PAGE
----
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Eleodes hispilabris

Beetle breeding over long term with close relations.

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If brother and sister beetles breed, will their larvae have a higher chance of deformities, or are they different from us? Over long terms, will they produce less larvae, (or more unhealthy ones)? Is this usually not a problem?

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Ok, Thanks :D

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Inbreeding generally isn't a problem with insects, and the genetic diversity eventually gets higher with each generation, at least if you are rearing more and more to adulthood.

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I agree with hisserDude there generally isn't a problem just select the largest males and females to breed. Butterflies can only be inbread for a few generations before they get sickly and to small.

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Also, I had a friend breed a monster Dynastes hercules hercules with its sister. Their offspring came out with curved horns, but that's normal to happen sometimes. The others were all perfect. They also did not move much.

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Pleas don't listen to most people that commented on here. Inbreeding in most insects such as beetles is bad. You could breed sister and brother but overtime if you continue doing it they will die out. But you should be able to do it up to F4-5. Id add new genes after that

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Does anyone know the scientific reason for this?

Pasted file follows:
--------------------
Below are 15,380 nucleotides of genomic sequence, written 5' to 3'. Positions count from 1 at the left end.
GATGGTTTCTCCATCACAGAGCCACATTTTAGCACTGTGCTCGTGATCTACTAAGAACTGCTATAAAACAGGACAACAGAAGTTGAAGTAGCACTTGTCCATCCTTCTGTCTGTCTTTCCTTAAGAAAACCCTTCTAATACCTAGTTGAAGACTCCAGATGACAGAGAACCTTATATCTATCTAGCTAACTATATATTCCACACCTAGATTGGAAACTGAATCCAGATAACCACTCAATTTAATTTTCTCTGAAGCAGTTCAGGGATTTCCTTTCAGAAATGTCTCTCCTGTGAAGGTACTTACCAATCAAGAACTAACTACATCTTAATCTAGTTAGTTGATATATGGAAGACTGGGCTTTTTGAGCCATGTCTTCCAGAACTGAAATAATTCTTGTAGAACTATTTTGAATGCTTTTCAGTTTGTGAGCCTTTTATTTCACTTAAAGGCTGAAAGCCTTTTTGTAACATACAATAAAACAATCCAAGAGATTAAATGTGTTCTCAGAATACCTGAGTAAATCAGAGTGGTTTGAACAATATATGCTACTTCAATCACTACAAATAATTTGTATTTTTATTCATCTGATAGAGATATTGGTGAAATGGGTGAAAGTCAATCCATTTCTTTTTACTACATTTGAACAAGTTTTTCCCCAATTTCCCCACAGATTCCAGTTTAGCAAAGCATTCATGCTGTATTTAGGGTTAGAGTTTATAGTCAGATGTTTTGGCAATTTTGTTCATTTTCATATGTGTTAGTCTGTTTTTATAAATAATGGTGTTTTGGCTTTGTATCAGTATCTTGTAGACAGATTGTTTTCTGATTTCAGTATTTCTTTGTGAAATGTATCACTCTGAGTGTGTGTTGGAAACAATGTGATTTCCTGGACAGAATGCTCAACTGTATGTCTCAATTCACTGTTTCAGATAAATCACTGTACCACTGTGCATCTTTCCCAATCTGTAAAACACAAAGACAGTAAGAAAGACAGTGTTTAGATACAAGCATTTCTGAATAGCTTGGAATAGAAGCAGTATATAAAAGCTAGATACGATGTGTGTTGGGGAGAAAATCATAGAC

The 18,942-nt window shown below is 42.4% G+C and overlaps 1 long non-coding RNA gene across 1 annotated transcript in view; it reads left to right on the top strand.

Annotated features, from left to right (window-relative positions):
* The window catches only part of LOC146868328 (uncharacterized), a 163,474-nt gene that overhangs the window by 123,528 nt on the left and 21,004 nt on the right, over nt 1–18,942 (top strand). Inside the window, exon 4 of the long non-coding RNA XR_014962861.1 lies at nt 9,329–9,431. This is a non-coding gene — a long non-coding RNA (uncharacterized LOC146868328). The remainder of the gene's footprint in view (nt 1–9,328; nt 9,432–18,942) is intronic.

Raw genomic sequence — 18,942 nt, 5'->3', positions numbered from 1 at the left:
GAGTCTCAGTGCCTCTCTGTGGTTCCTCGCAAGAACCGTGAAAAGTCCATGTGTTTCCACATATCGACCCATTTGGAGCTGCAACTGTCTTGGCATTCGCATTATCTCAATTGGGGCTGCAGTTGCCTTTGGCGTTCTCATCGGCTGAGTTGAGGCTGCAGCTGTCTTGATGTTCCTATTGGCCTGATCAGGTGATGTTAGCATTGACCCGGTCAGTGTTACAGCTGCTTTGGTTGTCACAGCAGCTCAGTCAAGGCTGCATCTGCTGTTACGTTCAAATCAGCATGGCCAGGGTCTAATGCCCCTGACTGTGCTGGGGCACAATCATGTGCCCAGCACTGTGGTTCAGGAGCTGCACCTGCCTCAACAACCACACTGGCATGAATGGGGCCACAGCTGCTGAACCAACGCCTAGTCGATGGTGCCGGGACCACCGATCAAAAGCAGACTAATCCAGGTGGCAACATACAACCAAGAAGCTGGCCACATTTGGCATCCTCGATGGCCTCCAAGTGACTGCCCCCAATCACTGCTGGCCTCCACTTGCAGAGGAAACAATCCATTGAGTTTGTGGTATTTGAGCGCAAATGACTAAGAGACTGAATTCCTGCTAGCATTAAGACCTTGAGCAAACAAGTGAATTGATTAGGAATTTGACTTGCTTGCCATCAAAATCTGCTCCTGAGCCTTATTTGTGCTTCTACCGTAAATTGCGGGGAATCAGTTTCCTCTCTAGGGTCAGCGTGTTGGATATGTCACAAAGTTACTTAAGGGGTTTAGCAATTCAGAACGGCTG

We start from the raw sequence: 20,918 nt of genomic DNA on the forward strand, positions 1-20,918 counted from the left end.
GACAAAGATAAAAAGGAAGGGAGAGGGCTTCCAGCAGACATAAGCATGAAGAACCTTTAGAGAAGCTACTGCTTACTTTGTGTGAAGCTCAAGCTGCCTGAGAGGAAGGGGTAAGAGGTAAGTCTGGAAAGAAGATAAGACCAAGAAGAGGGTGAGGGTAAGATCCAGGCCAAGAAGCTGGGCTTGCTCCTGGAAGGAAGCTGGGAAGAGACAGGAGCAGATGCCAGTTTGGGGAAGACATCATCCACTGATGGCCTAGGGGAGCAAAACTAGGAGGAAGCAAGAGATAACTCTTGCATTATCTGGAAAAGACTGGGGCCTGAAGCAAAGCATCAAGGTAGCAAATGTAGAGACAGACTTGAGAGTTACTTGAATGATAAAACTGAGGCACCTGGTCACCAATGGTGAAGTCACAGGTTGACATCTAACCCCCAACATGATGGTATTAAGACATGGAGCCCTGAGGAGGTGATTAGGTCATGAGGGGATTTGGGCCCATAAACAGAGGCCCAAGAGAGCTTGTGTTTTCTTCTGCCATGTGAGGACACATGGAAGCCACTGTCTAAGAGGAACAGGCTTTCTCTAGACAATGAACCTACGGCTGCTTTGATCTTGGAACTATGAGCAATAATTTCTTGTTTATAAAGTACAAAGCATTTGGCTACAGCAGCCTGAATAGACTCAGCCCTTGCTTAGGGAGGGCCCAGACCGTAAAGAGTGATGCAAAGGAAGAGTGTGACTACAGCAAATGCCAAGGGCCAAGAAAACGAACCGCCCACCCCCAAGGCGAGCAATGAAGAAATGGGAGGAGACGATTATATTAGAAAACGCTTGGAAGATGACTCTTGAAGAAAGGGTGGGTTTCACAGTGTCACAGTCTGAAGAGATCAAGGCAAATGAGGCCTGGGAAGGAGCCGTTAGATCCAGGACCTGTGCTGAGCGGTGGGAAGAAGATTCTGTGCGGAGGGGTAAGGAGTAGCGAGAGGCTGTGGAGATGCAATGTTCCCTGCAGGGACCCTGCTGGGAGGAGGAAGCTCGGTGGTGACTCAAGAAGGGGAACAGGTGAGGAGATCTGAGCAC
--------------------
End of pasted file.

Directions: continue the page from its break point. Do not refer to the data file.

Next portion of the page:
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Pleas don't listen to most people that commented on here. Inbreeding in most insects such as beetles is bad. You could breed sister and brother but overtime if you continue doing it they will die out. But you should be able to do it up to F4-5. Id add new genes after that

I've bred several Tenebrionid species for several generations, many of which started out with a single female, and they are still going strong despite the initial inbreeding... It could depend on the species, but "inbreeding" is usually an excuse people use for when their cultures die out for seemingly no reason, when many times husbandry issues are simply to blame.

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Just remembered! I had a few pairs of Atlas beetles around a year ago. They were brothers and sisters; the guy didn't use fresh bloodlines for years before this. The beetles were slow moving and would not breed. They also died much earlier than they were suppose to.

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Does anyone know the scientific reason for this?

 

Supposedly, protracted close inbreeding forces recessive genes - most of which are adverse - to manifest. Please note, however, that I'm not a geneticist nor do I play one on TV. Clearly, long-term inbreeding never harmed European royals: just look at illustrious rulers like Charles II of Spain.

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In breeding is an issue in the long run for rhinos and stags. you can get deformities and high death rate.

 

some stags can go over F7 without any problem, but some will have problems starting F3.

 

Because of this, beetle shops in Asia tries to import wild beetles so they can "refresh" the genes.

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Yeah, that's what I thought...If you're broke, and all you're surviving is by beetle sales, you only have one option before you borrow from Gov't--INBREEDING!...lol

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I would say, I'd try to get as high of a population feasible as possible. Like around lets say 7 pairs of adult beetles to stabilize the population.

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